As you transition from full-time work to retirement, many items on your budget are going to decrease (daily transportation) or even disappear (your kids’ school fees and food). Health care, however, is an ongoing expense that may need to be reevaluated throughout your golden years. As you age and begin to slow down, the cost of maintaining your comfort and care may spike dramatically.
The best health care is preventative, especially in the early years of retirement. Here are three ways to keep your medical costs from negatively affecting your Return on Life.
Find an exercise routine you can stick to.
If you find that you’re not using that gym membership enough to justify the fees, it might be time to shake up your workout routine. The pandemic broadened online fitness options, so it’s never been easier to try a new class or talk to a new personal trainer – sometimes at no cost, and often without leaving your home exercise area.
Once you’ve found a workout that you enjoy doing, set a schedule and incorporate little reminders and nudges into your daily routine. Set an alarm on your mobile when it’s time to jump on your bike. Leave your running shoes next to your bedroom door so it’ll be that much easier to get outside and start pounding the pavement.
Take fun and games seriously.
Retirement is a great time to get good at the things you love doing. Former weekend warriors who want to lower their handicaps or get that hitch out of their backhands can take professional lessons, or schedule weekly game times with friends and family. These kinds of activities don’t just get your heart pumping, they also strengthen your social bonds and engage your brain. When there’s rain in the forecast or your body needs a break, you can keep your mind and emotions engaged by doing a puzzle with your spouse or organising a friendly poker night.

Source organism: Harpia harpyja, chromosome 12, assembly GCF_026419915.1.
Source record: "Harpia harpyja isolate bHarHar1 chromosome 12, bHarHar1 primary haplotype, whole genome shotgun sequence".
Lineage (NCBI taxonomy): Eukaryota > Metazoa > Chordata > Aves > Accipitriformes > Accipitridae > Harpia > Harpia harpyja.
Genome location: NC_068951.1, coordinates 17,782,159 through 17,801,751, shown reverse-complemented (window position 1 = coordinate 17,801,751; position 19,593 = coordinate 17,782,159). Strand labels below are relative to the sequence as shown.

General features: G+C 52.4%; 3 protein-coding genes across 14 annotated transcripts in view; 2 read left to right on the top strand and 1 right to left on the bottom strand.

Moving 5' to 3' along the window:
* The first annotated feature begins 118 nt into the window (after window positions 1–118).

Think about your retirement as having three phases. In early retirement, you hopefully have the time, resources, and fitness to lead an active life. In the middle of retirement, your level of activity will probably start to slow down. And in the third phase, most retirees begin to settle into their homes and prioritise their wellbeing.
It’s in the third phase that health care costs can increase dramatically depending on your needs and your personal support network. Some retirees who anticipate assisted living or in-home nursing purchase long-term care insurance. Others focus on building up an emergency savings fund they can dip into as needed. And others plan to relocate near friends and family once they can’t live on their own anymore.
Sadly, too many seniors put off making these difficult decisions until they’re dealing with a major health or financial crisis. Planning ahead puts folks in a much better position to choose how and where they’re cared for on their own terms.
Get in touch today and let’s talk about how our Life-Centered Planning process can help you prepare to live a fulfilling life at every stage of your retirement.